By the end of his career the cinematic colossus that was Orson Welles had been reduced to doing commercials for port and cigars with the final ignominy being him voicing Unicron in a ropey 1986 adaptation of kids cartoon Transformers: The Movie. It was an appropriate movie title because he had transformed himself from writing, acting directing genius to a corpulent commercial sell out. The Eyes of Orson Welles sets out to put the record straight with film critic and documentarian Mark Cousins who has gained access to the directors private notes and copious drawings & painting which Wells had drawn constantly throughout his life. His sketches were something that the world’s greatest artists have done themselves in preparation before producing their own masterpieces. With Welles it came to fruition with his films.
Welles debut feature was Citizen Kane regularly cited as the greatest film ever made. So where could Welles go from there and as is seen it was a slow but almost inevitable decline. His second film ‘The Magnificent Ambersons’ was taken out of his hands and butchered as was 1958’s Touch of Evil. Welles career was a constant battle with films never coming to fruition through lack of finance, being shut down or just being taken out of his hands by the studios and these stories are fascinating in themselves and The Eyes of Orson Welles has flashes of just what potential masterpieces he was capable.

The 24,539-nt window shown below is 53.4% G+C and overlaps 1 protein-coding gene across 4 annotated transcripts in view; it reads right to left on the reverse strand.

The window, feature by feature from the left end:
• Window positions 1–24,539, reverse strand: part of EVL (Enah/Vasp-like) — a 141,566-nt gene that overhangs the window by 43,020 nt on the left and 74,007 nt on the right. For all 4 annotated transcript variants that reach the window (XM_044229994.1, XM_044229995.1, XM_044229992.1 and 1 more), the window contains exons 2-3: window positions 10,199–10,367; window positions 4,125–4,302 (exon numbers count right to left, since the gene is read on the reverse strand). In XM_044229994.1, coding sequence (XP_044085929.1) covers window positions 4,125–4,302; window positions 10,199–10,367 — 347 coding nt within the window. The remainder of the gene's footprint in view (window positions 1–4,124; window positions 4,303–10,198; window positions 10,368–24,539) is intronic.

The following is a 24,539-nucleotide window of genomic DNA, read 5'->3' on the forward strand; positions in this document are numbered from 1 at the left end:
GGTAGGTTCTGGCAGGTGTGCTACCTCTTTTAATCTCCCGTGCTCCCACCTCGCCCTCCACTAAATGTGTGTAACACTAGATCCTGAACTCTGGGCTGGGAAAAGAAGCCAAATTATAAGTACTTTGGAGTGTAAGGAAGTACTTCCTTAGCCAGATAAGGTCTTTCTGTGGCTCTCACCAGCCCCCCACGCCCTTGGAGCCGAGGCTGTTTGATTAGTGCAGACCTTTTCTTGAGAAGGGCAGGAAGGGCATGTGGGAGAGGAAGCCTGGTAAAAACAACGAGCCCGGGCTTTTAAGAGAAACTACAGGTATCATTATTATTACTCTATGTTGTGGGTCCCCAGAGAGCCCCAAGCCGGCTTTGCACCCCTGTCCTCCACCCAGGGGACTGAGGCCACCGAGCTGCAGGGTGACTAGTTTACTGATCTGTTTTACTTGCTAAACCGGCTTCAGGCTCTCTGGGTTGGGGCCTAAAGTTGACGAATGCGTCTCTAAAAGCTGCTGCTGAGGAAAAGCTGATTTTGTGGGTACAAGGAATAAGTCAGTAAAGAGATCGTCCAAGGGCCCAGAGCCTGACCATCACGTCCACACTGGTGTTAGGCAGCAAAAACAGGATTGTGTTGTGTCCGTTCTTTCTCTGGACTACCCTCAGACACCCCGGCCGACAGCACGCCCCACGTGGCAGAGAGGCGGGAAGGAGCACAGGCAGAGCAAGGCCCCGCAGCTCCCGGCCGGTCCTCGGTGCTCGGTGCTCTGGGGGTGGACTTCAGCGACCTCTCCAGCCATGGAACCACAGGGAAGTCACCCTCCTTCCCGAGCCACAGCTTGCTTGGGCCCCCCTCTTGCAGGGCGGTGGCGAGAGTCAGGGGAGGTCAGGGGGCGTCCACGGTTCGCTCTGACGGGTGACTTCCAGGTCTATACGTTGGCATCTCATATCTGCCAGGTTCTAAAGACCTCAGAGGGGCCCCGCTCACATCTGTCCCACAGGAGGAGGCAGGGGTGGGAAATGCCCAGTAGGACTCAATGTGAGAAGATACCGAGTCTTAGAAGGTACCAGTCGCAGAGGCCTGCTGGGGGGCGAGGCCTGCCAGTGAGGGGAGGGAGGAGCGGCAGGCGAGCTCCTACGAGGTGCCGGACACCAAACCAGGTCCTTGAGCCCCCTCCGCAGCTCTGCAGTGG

Instead The Eyes of Orson Welles focuses on his influences and the documentary is divided into six oddly titled chapters – What’s in the box? Pawn, Knight, King, Jester and bizarrely Bees make Honey and it’s a typically Mark Cousins film through and through. Cousins is undoubtedly a supremely knowledgeable film historian and his knowledge of minutiae is incomparable and The Eyes of Orson Welles is narrated by Cousins in a style that suggests he’s talking to Welles personally asking questions to which Cousins will never get an answer. The Eyes of Orson Welles plays like a Master’s thesis but unfortunately as much an expert as Cousins is he’s no narrator. His drawling, drawn out, intense and overwrought delivery in his Northern Irish brogue is interminable and throughout the film comprised of clips and Welles art has Cousins voiceover and the same studio portrait of Welles staring out almost in disbelief as Cousin drones on with his rhetorical questions.
Apart from film students and die hard film fans Welles, who died in 1985 at 70 years of age, was undoubtedly a genius but there’s little new information revealed here (though one stand out clip is the actor transforming himself with make up and his obsession with changing the size of his nose) will certainly not be engrossing enough for those new to his work to want to discover his back catalogue. It’s a shame as Cousins passion is both sincere and absolute but he’s the sort of voice that jostles with white noise on the Top Ten irritating sounds chart and the documentary needs cutting down from its two hour running time. The Eyes of Orson Welles is unlikely to direct a generation to watch Welles early great films and if Cousins really wants to redeem himself if he could find the missing footage of The Magnificent Andersons and restore the film as Welles had intended.
Here’s The Eyes of Orson Welles trailer……